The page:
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Today's News

  • Several events planned for National Library Week

     National Library Week

    The LaRue County Public Library will celebrate National Library Week April 14-18 with several events.

    Monday, April 14 

    Return library items with no fines. It’s time to dig in your closest and look under your bed for overdue library items. All items overdue one day or several years can be returned with no fines.

    Story Time, 10 a.m.

    Bookalicious, 3:30 p.m.

    Tuesday, April 15

  • Judge's ruling on pipeline: Playing field leveled

     The decision out of Franklin Circuit Court that the Bluegrass Pipeline does not have the power of eminent domain shows that, at least in one branch of government, private citizens’ rights are still important.

    In his summary judgment against Bluegrass Pipeline, Franklin Circuit Judge Phillip J. Shepherd ruled March 25 that the pipeline was not “in public service,” and therefore not eligible to have the government seize private property against the will of landowners.

  • Ancestral Trails holding book fair

     Residents interested in local history or family ancestry can find books to help with research at an upcoming event.

    The Ancestral Trails Historical Society is hosting its 12th annual book fair from 9 a.m. to 3 p.m. Saturday at Pritchard Community Center in Elizabethtown. Admission is free.

     “This year we will have several authors from the area and surrounding area offering books of historical note for sale along with a history jamboree,” said Ancestral Trails webmaster George Williams.

  • FRANKFORT UPDATE: Rep. Terry Mills

     FRANKFORT - While several issues remain unresolved, the General Assembly completed its biggest task early last week when it overwhelmingly approved a budget to run state government for the next two years.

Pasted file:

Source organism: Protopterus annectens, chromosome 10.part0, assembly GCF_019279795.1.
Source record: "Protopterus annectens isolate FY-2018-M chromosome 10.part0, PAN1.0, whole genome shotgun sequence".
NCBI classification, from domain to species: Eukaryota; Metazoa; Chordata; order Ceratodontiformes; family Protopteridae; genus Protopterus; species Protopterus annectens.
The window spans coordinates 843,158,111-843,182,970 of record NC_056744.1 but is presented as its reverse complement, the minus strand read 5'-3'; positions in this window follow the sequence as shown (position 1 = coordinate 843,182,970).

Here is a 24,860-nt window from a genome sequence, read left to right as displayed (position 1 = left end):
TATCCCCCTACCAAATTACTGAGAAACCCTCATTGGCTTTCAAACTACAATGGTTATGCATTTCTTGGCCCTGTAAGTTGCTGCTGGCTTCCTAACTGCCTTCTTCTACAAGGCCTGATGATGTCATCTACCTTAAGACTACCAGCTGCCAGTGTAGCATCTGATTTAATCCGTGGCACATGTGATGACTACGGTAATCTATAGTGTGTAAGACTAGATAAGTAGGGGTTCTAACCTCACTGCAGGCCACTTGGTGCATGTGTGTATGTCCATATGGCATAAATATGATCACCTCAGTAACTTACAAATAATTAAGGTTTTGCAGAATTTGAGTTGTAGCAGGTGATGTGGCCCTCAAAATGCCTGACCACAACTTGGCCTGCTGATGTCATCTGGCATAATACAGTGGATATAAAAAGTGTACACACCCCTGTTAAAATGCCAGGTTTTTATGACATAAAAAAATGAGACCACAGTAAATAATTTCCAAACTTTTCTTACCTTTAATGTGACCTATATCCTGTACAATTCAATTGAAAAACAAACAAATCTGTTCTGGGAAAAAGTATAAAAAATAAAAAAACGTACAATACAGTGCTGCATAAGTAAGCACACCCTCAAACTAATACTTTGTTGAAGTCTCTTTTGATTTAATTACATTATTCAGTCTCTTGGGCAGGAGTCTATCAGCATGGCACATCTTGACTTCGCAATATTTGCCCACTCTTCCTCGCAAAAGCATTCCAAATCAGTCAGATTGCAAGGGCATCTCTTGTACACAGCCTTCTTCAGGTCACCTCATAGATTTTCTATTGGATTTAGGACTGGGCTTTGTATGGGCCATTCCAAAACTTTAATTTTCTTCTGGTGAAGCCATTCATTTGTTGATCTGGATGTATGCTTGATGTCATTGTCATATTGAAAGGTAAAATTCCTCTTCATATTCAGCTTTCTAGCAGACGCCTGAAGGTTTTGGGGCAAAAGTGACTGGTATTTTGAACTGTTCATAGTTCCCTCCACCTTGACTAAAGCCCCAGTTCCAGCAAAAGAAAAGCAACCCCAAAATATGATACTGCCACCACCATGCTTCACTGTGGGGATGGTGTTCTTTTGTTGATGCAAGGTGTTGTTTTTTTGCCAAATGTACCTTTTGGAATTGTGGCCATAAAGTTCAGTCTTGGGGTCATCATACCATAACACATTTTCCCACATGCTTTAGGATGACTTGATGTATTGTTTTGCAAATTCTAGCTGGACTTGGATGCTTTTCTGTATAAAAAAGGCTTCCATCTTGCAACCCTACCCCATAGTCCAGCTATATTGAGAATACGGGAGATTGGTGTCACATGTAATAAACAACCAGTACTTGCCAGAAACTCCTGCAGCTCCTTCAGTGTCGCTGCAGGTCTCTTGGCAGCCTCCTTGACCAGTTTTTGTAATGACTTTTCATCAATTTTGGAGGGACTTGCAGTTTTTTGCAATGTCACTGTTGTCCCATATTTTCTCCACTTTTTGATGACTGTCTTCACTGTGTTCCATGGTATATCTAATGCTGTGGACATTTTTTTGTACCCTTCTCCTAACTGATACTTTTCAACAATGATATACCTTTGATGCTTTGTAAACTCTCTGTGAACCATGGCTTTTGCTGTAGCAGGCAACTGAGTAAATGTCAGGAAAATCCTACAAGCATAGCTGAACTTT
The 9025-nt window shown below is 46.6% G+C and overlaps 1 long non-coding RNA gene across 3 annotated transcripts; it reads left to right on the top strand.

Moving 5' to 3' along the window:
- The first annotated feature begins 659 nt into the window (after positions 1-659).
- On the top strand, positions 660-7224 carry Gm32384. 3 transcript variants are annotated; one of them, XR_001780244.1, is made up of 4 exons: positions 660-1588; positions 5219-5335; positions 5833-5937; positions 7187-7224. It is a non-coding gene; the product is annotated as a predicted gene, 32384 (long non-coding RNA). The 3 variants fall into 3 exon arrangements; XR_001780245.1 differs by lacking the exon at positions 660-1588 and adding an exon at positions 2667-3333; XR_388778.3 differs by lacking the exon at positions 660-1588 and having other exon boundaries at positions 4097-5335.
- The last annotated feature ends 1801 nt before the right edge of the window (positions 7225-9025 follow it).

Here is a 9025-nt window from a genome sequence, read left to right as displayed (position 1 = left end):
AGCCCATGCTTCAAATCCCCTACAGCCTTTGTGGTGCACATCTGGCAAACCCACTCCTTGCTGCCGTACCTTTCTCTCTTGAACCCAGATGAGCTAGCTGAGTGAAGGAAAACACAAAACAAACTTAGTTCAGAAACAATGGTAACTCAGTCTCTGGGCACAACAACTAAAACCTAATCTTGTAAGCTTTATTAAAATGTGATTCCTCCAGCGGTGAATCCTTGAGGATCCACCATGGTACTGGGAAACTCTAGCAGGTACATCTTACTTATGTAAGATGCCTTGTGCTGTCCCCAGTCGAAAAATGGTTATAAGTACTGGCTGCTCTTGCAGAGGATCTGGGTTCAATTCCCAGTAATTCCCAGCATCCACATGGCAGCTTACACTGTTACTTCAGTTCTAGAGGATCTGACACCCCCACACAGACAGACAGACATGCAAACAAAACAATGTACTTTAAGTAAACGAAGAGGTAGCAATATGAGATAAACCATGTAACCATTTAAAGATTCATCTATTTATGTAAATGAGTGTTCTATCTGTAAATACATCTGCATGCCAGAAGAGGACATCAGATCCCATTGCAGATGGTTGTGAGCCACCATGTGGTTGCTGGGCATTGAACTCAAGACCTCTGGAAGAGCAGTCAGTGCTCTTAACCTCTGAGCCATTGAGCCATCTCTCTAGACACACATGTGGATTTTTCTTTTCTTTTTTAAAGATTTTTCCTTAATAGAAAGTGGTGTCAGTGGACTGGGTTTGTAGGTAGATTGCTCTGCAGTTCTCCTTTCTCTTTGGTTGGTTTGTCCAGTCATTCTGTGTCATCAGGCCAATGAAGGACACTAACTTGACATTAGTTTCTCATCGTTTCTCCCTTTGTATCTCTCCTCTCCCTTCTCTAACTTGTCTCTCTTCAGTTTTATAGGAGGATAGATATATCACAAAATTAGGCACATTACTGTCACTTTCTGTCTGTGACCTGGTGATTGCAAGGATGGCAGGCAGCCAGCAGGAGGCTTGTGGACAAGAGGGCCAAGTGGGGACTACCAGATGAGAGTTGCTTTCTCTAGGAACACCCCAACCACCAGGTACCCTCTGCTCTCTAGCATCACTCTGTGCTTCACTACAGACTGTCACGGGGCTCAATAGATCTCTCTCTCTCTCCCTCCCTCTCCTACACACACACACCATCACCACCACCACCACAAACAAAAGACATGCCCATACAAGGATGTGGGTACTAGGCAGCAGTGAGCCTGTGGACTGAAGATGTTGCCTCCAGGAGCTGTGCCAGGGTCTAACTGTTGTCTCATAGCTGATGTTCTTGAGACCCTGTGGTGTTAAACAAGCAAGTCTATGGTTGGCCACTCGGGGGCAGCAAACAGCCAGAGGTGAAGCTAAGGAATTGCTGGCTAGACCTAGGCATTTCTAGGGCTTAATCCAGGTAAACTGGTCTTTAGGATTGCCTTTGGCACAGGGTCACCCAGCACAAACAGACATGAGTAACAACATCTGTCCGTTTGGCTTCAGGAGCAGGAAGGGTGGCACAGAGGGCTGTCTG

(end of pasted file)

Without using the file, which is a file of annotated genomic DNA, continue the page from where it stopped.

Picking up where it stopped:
In many ways, this legislation mirrors the proposal the House voted for last month. It gives our elementary and secondary schools, for example, their first real increase since 2008. There is also significantly more revenue for such things as textbooks, school safety measures and teacher development.

  • On Educating LaRue: Students learn numerous skills in greenhouse

    When winter snow and ice covered LaRue County’s roads, Chris Thomas had his mind focused on spring vegetables and flowers.

    Thomas, in his first year as agriculture teacher at LaRue County High School, is taking on the operation of the school’s greenhouse.

     “We started in the greenhouse on this year's plants when we came back from winter break,” said Thomas. “We had divided some ferns prior to break along with rearranging the greenhouse.”

    His objectives for the 28 students in his class?

  • McKamey topples top seeds at tennis tourney

    Michelle McKamey, a freshman on the McCracken County High School Tennis team, won the prestigious Chattanooga, Tenn., Rotary High School Team Tournament, A Division number one singles position, during spring break.

    She was unseeded and defeated the number four seed, Gracie Donoghue of Hutchison School of Memphis 6-4, 6-4 in the quarterfinals.

  • Girls' track preview: Weather delays practice

    In spite of a pittance of practice time due the long, harsh winter, LaRue County High School’s girls’ track team is showing some bright spots in some events, according to Coach Laura Kudrna.

    The Hawks’ 4x800 relay team of juniors Kristina Durbin, Amanda Brewer, and sophomores Nicole Thomas and Natalie Mullins took first place at a meet in Grayson County in March. Freshman Hattie Ward is an alternate on that team. 

  • PHOTO: Rotary welcomes Patsy Whitehead
  • COLUMN: Are you prepared to die?

     

    "My time is near." Those words are found in Matthew 26:18 as Jesus directed his disciples to prepare for the Passover that he would celebrate with them. They were to go to a certain home and say, "The Teacher says, 'My time is near; I am to keep the Passover at your house with my disciples.'"

    Jesus knew he was going to die. Opposition toward him had continued to grow. Soon they would seize him and he would be put to death. He knew what was in his immediate future.

  • PHOTO: Rotary donation to Speech and Debate